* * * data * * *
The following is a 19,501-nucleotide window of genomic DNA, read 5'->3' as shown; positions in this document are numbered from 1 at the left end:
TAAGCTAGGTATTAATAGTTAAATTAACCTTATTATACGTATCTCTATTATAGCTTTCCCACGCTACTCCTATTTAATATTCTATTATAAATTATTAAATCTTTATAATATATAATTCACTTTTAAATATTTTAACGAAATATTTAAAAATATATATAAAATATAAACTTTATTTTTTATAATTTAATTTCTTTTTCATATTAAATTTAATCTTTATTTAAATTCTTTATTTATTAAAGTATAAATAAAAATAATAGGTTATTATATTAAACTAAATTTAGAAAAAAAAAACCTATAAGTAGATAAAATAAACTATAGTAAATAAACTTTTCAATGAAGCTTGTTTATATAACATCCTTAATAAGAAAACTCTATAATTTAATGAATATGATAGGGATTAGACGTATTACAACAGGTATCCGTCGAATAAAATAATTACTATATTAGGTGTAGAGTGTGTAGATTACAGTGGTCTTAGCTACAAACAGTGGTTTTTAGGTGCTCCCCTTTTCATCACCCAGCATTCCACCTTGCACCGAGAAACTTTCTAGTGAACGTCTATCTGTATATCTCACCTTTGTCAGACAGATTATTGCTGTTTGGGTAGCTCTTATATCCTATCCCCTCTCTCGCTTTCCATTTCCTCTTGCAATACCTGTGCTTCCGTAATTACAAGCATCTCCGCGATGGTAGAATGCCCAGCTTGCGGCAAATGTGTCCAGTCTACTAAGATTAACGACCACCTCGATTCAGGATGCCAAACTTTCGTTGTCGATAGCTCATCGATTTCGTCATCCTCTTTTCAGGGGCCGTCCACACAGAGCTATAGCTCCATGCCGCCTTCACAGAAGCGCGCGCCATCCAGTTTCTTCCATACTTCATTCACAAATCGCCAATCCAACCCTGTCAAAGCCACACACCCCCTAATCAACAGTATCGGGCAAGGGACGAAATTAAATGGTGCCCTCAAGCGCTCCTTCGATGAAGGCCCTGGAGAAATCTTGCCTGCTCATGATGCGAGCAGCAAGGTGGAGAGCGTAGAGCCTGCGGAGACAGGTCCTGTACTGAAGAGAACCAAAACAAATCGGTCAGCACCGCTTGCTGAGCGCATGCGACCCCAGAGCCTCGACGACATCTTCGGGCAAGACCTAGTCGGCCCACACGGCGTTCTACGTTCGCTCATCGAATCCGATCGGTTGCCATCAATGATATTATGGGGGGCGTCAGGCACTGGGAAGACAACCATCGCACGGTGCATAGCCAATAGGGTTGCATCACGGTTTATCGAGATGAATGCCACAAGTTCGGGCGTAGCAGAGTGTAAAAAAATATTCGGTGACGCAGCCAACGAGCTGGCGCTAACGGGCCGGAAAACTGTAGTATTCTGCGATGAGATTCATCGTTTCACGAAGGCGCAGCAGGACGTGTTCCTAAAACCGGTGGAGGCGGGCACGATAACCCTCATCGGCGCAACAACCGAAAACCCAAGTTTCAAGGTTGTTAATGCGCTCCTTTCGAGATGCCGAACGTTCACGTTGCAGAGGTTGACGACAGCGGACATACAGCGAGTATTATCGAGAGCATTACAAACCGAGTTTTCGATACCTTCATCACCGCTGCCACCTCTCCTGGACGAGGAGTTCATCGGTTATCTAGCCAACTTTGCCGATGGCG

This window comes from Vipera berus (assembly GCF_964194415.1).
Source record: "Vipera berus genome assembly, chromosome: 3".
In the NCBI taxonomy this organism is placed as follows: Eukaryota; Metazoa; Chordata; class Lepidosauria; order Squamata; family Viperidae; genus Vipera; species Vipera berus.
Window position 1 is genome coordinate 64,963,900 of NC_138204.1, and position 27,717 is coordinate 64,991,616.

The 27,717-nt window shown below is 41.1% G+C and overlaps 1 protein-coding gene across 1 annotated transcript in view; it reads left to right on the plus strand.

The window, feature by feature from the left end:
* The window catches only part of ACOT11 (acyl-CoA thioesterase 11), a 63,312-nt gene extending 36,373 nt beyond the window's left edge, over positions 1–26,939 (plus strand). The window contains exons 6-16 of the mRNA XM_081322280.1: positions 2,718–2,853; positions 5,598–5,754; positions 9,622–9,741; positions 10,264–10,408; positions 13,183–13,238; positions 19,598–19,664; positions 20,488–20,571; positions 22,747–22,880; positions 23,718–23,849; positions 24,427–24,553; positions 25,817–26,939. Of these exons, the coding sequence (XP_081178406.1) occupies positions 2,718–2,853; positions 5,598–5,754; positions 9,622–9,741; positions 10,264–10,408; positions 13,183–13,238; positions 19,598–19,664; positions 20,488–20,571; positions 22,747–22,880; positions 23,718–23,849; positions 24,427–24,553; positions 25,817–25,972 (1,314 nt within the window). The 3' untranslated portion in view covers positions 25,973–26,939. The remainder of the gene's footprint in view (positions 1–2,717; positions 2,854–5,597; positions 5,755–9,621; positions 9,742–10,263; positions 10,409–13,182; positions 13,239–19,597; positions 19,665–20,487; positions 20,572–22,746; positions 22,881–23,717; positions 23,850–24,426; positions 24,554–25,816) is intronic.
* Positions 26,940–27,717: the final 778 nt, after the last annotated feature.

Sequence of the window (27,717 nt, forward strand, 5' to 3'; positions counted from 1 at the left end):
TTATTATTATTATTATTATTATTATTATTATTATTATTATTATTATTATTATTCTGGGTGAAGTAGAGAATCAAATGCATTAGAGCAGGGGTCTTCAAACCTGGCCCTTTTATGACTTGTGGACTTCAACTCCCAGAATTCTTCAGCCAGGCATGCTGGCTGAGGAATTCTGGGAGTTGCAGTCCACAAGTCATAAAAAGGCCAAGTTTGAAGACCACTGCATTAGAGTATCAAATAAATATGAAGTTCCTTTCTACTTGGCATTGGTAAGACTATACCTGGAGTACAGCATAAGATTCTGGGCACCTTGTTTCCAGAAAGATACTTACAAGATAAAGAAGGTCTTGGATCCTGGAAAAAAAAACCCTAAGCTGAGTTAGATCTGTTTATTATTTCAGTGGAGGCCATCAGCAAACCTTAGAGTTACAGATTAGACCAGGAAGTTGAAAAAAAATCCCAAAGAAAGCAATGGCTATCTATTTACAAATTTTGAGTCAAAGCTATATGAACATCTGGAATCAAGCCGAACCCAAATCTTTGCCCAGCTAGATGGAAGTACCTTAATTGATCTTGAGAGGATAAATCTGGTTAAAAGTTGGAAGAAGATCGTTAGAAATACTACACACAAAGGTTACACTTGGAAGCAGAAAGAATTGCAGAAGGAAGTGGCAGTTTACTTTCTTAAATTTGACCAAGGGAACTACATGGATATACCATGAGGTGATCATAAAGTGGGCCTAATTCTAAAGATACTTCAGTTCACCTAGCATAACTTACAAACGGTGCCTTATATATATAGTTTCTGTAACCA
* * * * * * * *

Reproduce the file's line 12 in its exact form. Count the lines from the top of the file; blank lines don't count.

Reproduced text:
TTATTATTATTATTATTATTATTATTATTATTATTATTATTATTATTATTATTCTGGGTGAAGTAGAGAATCAAATGCATTAGAGCAGGGGTCTTCAAACCTGGCCCTTTTATGACTTGTGGACTTCAACTCCCAGAATTCTTCAGCCAGGCATGCTGGCTGAGGAATTCTGGGAGTTGCAGTCCACAAGTCATAAAAAGGCCAAGTTTGAAGACCACTGCATTAGAGTATCAAATAAATATGAAGTTCCTTTCTACTTGGCATTGGTAAGACTATACCTGGAGTACAGCATAAGATTCTGGGCACCTTGTTTCCAGAAAGATACTTACAAGATAAAGAAGGTCTTGGATCCTGGAAAAAAAAACCCTAAGCTGAGTTAGATCTGTTTATTATTTCAGTGGAGGCCATCAGCAAACCTTAGAGTTACAGATTAGACCAGGAAGTTGAAAAAAAATCCCAAAGAAAGCAATGGCTATCTATTTACAAATTTTGAGTCAAAGCTATATGAACATCTGGAATCAAGCCGAACCCAAATCTTTGCCCAGCTAGATGGAAGTACCTTAATTGATCTTGAGAGGATAAATCTGGTTAAAAGTTGGAAGAAGATCGTTAGAAATACTACACACAAAGGTTACACTTGGAAGCAGAAAGAATTGCAGAAGGAAGTGGCAGTTTACTTTCTTAAATTTGACCAAGGGAACTACATGGATATACCATGAGGTGATCATAAAGTGGGCCTAATTCTAAAGATACTTCAGTTCACCTAGCATAACTTACAAACGGTGCCTTATATATATAGTTTCTGTAACCA